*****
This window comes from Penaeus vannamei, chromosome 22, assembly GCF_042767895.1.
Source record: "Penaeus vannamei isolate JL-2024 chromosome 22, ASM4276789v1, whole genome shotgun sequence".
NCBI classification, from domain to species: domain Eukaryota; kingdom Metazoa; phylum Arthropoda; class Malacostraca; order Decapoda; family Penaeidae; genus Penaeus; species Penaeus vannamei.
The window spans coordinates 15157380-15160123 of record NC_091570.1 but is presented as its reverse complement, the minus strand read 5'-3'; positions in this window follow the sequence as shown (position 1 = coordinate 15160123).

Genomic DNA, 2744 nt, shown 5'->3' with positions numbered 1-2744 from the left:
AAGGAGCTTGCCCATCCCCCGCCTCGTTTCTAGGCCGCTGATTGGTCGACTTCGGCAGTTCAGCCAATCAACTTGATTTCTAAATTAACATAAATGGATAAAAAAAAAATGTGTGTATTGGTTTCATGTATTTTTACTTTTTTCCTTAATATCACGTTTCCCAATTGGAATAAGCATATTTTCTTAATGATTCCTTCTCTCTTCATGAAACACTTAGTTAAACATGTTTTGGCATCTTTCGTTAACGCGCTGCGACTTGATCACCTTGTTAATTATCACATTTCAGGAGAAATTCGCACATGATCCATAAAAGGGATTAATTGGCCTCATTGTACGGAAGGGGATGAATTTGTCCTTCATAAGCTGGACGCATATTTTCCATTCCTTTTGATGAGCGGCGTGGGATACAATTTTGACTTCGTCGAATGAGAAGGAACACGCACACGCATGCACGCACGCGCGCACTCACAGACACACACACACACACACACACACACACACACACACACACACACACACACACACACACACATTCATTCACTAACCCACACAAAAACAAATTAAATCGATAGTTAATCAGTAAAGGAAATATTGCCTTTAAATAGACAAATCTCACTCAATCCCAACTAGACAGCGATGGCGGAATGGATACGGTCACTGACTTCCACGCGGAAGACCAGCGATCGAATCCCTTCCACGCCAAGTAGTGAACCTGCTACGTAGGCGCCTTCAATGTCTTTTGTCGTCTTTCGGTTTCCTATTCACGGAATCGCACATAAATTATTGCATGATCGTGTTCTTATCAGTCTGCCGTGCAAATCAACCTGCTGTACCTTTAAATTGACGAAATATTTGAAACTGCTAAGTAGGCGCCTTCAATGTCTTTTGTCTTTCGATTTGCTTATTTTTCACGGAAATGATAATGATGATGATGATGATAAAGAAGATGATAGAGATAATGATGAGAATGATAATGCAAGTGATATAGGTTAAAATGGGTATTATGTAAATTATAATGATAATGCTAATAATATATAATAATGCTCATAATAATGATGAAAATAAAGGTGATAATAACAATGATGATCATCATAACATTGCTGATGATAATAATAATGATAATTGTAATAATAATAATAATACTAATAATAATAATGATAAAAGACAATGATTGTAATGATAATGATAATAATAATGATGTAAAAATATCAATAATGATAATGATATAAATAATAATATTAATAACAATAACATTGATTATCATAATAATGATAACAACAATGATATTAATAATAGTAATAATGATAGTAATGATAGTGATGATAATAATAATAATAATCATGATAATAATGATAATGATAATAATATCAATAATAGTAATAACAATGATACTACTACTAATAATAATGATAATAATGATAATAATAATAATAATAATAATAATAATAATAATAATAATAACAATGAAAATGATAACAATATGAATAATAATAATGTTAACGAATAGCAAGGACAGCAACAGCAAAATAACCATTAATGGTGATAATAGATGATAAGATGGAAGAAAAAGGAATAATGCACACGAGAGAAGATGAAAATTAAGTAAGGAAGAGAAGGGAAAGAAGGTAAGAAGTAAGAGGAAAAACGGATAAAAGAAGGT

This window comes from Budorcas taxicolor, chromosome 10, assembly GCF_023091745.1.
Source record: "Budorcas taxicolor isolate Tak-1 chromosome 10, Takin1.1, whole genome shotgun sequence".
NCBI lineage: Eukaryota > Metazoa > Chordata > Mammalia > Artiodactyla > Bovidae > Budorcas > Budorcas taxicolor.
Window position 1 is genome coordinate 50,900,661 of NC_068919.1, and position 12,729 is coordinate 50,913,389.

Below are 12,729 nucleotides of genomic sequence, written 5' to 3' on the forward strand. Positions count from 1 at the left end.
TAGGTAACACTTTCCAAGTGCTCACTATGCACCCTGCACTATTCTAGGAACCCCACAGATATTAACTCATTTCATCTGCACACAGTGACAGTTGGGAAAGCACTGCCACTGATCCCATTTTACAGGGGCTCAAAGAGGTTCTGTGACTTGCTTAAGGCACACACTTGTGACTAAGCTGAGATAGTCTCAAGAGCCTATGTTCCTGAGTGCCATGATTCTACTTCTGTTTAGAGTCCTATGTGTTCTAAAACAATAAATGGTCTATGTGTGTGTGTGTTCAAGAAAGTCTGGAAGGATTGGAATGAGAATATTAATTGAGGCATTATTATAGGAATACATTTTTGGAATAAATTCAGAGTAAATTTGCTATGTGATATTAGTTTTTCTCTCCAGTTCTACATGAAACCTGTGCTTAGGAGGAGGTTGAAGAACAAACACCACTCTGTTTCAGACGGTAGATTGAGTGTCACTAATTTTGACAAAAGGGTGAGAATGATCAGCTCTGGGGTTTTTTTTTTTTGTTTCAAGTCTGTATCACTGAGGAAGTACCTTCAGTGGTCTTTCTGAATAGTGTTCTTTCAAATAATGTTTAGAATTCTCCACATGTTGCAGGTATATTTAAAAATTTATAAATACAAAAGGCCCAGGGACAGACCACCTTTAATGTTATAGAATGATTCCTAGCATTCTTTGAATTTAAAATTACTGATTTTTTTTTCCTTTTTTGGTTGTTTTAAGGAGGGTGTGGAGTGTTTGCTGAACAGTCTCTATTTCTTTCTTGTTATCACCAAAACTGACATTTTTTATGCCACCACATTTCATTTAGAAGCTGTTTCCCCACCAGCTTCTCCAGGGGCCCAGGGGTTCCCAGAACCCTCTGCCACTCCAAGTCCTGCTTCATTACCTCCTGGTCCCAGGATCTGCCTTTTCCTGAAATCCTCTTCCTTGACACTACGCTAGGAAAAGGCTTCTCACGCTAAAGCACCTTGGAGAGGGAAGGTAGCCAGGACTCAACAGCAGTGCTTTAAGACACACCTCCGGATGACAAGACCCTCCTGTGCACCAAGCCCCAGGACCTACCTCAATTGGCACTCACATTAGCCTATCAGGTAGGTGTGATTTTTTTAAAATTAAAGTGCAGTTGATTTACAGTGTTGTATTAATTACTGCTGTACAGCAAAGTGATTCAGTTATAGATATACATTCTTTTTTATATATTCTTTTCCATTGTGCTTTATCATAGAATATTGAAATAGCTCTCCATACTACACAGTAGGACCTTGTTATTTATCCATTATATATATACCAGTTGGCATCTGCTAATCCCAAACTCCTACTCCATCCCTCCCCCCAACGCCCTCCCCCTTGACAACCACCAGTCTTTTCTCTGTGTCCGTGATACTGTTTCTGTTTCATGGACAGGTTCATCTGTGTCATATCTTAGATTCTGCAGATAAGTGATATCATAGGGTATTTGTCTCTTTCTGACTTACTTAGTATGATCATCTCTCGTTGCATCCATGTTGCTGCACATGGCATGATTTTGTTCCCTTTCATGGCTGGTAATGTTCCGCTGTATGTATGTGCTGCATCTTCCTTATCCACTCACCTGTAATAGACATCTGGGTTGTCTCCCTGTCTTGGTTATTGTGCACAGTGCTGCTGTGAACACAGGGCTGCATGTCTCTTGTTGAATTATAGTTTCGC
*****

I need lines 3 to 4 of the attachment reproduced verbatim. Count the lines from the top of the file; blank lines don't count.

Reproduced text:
NCBI classification, from domain to species: domain Eukaryota; kingdom Metazoa; phylum Arthropoda; class Malacostraca; order Decapoda; family Penaeidae; genus Penaeus; species Penaeus vannamei.
The window spans coordinates 15157380-15160123 of record NC_091570.1 but is presented as its reverse complement, the minus strand read 5'-3'; positions in this window follow the sequence as shown (position 1 = coordinate 15160123).